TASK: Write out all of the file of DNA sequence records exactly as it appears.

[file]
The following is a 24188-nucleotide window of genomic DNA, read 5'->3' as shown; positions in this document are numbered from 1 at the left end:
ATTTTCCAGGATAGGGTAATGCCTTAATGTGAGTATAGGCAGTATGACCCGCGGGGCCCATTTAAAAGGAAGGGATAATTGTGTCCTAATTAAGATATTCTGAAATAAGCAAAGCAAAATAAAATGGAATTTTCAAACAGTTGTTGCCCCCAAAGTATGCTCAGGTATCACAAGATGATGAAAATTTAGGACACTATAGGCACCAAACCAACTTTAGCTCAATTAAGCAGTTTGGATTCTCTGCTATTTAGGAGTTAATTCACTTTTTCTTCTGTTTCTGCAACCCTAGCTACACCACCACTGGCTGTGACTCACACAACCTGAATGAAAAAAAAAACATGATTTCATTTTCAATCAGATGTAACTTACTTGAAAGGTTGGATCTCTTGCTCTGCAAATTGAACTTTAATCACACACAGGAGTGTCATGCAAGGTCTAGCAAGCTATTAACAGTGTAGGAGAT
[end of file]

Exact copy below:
The following is a 24188-nucleotide window of genomic DNA, read 5'->3' as shown; positions in this document are numbered from 1 at the left end:
ATTTTCCAGGATAGGGTAATGCCTTAATGTGAGTATAGGCAGTATGACCCGCGGGGCCCATTTAAAAGGAAGGGATAATTGTGTCCTAATTAAGATATTCTGAAATAAGCAAAGCAAAATAAAATGGAATTTTCAAACAGTTGTTGCCCCCAAAGTATGCTCAGGTATCACAAGATGATGAAAATTTAGGACACTATAGGCACCAAACCAACTTTAGCTCAATTAAGCAGTTTGGATTCTCTGCTATTTAGGAGTTAATTCACTTTTTCTTCTGTTTCTGCAACCCTAGCTACACCACCACTGGCTGTGACTCACACAACCTGAATGAAAAAAAAAACATGATTTCATTTTCAATCAGATGTAACTTACTTGAAAGGTTGGATCTCTTGCTCTGCAAATTGAACTTTAATCACACACAGGAGTGTCATGCAAGGTCTAGCAAGCTATTAACAGTGTAGGAGAT